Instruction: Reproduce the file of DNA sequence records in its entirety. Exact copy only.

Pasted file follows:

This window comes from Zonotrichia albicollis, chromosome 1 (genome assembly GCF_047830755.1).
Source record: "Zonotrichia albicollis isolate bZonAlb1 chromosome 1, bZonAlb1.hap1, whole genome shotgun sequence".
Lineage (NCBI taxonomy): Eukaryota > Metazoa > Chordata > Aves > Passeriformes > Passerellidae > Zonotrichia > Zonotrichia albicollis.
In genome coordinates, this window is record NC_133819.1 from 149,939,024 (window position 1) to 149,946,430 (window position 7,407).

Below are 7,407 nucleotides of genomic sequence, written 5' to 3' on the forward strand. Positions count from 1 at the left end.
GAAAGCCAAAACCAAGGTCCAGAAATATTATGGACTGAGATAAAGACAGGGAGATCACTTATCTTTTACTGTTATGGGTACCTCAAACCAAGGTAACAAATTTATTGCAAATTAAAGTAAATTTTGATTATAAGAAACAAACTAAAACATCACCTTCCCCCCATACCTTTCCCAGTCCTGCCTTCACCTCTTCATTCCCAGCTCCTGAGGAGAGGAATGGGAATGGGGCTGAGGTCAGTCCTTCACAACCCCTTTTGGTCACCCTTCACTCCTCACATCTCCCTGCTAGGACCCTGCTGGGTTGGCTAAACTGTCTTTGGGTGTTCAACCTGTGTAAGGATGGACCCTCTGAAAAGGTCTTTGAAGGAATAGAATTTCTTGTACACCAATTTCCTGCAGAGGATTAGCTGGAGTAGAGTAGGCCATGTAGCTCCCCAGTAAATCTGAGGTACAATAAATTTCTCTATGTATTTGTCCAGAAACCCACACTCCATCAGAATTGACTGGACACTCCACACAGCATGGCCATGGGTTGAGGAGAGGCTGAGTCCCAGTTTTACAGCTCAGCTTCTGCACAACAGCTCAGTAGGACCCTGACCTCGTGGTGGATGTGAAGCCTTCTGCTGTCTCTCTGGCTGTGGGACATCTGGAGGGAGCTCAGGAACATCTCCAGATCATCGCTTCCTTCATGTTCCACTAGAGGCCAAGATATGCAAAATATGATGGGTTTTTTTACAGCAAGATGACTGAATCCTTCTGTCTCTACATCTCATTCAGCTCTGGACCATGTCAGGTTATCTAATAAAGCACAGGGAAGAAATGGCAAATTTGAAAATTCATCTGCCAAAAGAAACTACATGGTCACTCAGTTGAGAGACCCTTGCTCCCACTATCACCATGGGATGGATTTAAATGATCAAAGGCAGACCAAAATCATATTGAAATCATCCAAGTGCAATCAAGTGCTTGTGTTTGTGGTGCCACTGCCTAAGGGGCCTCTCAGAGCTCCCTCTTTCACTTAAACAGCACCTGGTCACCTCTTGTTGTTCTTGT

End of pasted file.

This window comes from Zonotrichia albicollis, chromosome 1 (genome assembly GCF_047830755.1).
Source record: "Zonotrichia albicollis isolate bZonAlb1 chromosome 1, bZonAlb1.hap1, whole genome shotgun sequence".
Lineage (NCBI taxonomy): Eukaryota > Metazoa > Chordata > Aves > Passeriformes > Passerellidae > Zonotrichia > Zonotrichia albicollis.
In genome coordinates, this window is record NC_133819.1 from 149,939,024 (window position 1) to 149,946,430 (window position 7,407).

Below are 7,407 nucleotides of genomic sequence, written 5' to 3' on the forward strand. Positions count from 1 at the left end.
GAAAGCCAAAACCAAGGTCCAGAAATATTATGGACTGAGATAAAGACAGGGAGATCACTTATCTTTTACTGTTATGGGTACCTCAAACCAAGGTAACAAATTTATTGCAAATTAAAGTAAATTTTGATTATAAGAAACAAACTAAAACATCACCTTCCCCCCATACCTTTCCCAGTCCTGCCTTCACCTCTTCATTCCCAGCTCCTGAGGAGAGGAATGGGAATGGGGCTGAGGTCAGTCCTTCACAACCCCTTTTGGTCACCCTTCACTCCTCACATCTCCCTGCTAGGACCCTGCTGGGTTGGCTAAACTGTCTTTGGGTGTTCAACCTGTGTAAGGATGGACCCTCTGAAAAGGTCTTTGAAGGAATAGAATTTCTTGTACACCAATTTCCTGCAGAGGATTAGCTGGAGTAGAGTAGGCCATGTAGCTCCCCAGTAAATCTGAGGTACAATAAATTTCTCTATGTATTTGTCCAGAAACCCACACTCCATCAGAATTGACTGGACACTCCACACAGCATGGCCATGGGTTGAGGAGAGGCTGAGTCCCAGTTTTACAGCTCAGCTTCTGCACAACAGCTCAGTAGGACCCTGACCTCGTGGTGGATGTGAAGCCTTCTGCTGTCTCTCTGGCTGTGGGACATCTGGAGGGAGCTCAGGAACATCTCCAGATCATCGCTTCCTTCATGTTCCACTAGAGGCCAAGATATGCAAAATATGATGGGTTTTTTTACAGCAAGATGACTGAATCCTTCTGTCTCTACATCTCATTCAGCTCTGGACCATGTCAGGTTATCTAATAAAGCACAGGGAAGAAATGGCAAATTTGAAAATTCATCTGCCAAAAGAAACTACATGGTCACTCAGTTGAGAGACCCTTGCTCCCACTATCACCATGGGATGGATTTAAATGATCAAAGGCAGACCAAAATCATATTGAAATCATCCAAGTGCAATCAAGTGCTTGTGTTTGTGGTGCCACTGCCTAAGGGGCCTCTCAGAGCTCCCTCTTTCACTTAAACAGCACCTGGTCACCTCTTGTTGTTCTTGT